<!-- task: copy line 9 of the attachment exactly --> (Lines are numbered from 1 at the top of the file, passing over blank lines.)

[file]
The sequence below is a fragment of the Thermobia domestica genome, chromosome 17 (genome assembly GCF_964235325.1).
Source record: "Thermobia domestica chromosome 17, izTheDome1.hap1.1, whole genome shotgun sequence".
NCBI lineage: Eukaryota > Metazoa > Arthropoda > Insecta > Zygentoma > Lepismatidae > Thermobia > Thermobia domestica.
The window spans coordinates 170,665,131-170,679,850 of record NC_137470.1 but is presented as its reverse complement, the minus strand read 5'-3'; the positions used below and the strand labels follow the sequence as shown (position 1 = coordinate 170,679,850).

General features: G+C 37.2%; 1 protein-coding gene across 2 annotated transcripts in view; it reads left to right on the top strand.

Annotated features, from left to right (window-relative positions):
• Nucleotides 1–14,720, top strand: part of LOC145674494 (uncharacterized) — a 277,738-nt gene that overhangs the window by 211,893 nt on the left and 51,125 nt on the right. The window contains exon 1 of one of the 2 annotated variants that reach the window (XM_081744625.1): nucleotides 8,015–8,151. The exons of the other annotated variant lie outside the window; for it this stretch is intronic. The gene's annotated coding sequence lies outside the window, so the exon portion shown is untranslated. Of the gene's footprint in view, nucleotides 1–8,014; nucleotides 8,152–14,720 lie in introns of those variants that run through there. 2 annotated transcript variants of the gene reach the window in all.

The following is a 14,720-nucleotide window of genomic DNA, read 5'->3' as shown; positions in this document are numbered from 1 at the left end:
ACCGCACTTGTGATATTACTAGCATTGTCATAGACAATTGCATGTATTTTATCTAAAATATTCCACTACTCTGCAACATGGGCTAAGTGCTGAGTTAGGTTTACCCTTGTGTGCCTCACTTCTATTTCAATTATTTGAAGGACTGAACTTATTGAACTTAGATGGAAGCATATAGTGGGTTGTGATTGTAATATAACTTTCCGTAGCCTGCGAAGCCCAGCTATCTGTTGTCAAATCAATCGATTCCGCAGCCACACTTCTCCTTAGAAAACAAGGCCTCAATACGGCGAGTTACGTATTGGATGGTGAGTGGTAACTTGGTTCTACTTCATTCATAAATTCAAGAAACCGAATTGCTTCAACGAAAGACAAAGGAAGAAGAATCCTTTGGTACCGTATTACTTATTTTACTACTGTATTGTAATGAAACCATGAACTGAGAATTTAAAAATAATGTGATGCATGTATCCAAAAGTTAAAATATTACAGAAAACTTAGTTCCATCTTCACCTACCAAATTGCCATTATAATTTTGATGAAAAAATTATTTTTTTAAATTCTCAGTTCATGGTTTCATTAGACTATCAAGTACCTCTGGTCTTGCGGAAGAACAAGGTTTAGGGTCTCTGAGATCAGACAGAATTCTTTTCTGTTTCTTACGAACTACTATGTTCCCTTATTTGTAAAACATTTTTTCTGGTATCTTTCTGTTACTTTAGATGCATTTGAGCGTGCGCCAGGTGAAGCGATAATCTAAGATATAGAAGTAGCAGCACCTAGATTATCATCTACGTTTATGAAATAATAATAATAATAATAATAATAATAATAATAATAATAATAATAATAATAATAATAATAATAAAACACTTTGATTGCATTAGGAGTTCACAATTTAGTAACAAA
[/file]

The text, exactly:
ACCGCACTTGTGATATTACTAGCATTGTCATAGACAATTGCATGTATTTTATCTAAAATATTCCACTACTCTGCAACATGGGCTAAGTGCTGAGTTAGGTTTACCCTTGTGTGCCTCACTTCTATTTCAATTATTTGAAGGACTGAACTTATTGAACTTAGATGGAAGCATATAGTGGGTTGTGATTGTAATATAACTTTCCGTAGCCTGCGAAGCCCAGCTATCTGTTGTCAAATCAATCGATTCCGCAGCCACACTTCTCCTTAGAAAACAAGGCCTCAATACGGCGAGTTACGTATTGGATGGTGAGTGGTAACTTGGTTCTACTTCATTCATAAATTCAAGAAACCGAATTGCTTCAACGAAAGACAAAGGAAGAAGAATCCTTTGGTACCGTATTACTTATTTTACTACTGTATTGTAATGAAACCATGAACTGAGAATTTAAAAATAATGTGATGCATGTATCCAAAAGTTAAAATATTACAGAAAACTTAGTTCCATCTTCACCTACCAAATTGCCATTATAATTTTGATGAAAAAATTATTTTTTTAAATTCTCAGTTCATGGTTTCATTAGACTATCAAGTACCTCTGGTCTTGCGGAAGAACAAGGTTTAGGGTCTCTGAGATCAGACAGAATTCTTTTCTGTTTCTTACGAACTACTATGTTCCCTTATTTGTAAAACATTTTTTCTGGTATCTTTCTGTTACTTTAGATGCATTTGAGCGTGCGCCAGGTGAAGCGATAATCTAAGATATAGAAGTAGCAGCACCTAGATTATCATCTACGTTTATGAAATAATAATAATAATAATAATAATAATAATAATAATAATAATAATAATAATAATAATAATAATAAAACACTTTGATTGCATTAGGAGTTCACAATTTAGTAACAAA